TVA released black muck from the Copper Basin Dam in east Tennessee last week while trying to repair a series of dams on the Ocoee River—a prized whitewater river and site of the canoe and kayak events for the 1996 Olympic Games.

According to the Tennessean, TVA did not contact any state or federal agencies about the spill, nor did they get permits to repair the dam. U.S. Forest Service officials discovered the spill this past Sunday. Dead fish lined the river, and countless others had already been washed down stream in the thick mire coating the river. The mucky sediment released by the ruptured dam contained toxic chemicals from mining operations in the region.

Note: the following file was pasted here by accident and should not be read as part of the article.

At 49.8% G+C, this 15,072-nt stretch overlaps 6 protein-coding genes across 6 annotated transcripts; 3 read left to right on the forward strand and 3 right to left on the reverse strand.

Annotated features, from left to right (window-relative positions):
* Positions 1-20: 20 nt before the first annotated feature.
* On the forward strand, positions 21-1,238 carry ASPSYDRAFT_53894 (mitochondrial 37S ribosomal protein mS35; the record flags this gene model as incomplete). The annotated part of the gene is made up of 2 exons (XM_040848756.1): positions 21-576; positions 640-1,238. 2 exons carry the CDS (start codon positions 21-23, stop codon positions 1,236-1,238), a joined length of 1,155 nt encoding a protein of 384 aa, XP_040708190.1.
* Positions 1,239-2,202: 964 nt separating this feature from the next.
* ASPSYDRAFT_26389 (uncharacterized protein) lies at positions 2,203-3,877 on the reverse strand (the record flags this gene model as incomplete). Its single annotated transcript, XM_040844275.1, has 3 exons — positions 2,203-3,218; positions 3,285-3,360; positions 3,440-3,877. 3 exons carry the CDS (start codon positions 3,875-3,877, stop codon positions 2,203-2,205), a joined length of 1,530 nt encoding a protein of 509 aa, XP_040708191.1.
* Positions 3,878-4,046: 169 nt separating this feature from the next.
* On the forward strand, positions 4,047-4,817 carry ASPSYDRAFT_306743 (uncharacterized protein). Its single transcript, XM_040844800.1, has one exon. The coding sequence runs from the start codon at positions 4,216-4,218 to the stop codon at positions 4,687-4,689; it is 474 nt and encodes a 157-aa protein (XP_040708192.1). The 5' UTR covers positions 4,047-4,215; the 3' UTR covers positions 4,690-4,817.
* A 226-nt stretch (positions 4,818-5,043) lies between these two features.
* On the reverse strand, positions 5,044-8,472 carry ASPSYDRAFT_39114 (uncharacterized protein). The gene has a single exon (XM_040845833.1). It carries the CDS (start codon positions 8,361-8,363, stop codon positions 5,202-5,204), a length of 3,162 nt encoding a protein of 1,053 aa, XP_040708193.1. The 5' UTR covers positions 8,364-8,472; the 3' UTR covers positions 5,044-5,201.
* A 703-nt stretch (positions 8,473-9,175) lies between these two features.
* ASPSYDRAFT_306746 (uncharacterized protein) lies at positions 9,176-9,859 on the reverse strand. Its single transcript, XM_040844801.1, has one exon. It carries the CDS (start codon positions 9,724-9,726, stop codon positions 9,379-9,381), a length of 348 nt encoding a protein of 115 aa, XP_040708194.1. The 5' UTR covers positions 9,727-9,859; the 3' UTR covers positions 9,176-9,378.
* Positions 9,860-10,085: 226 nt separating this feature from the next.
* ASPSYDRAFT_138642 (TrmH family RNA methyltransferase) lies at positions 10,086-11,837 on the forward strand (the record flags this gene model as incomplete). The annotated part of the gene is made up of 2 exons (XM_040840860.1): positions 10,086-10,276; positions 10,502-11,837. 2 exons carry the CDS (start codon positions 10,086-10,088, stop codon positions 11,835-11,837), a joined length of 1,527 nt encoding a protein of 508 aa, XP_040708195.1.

Copper mining nearly wiped out the Ocoee’s aquatic life in the early 1900s, but a century of conservation and cleanup had helped restore the Ocoee to a relatively healthy waterway. Last week’s spill will likely wipe out decades of conservation efforts.

The Ocoee is one of the most popular whitewater rivers in the country. Kayakers, canoeists, and commerical rafting companies flock to the Ocoee for its non-stop, class II-IV rapids.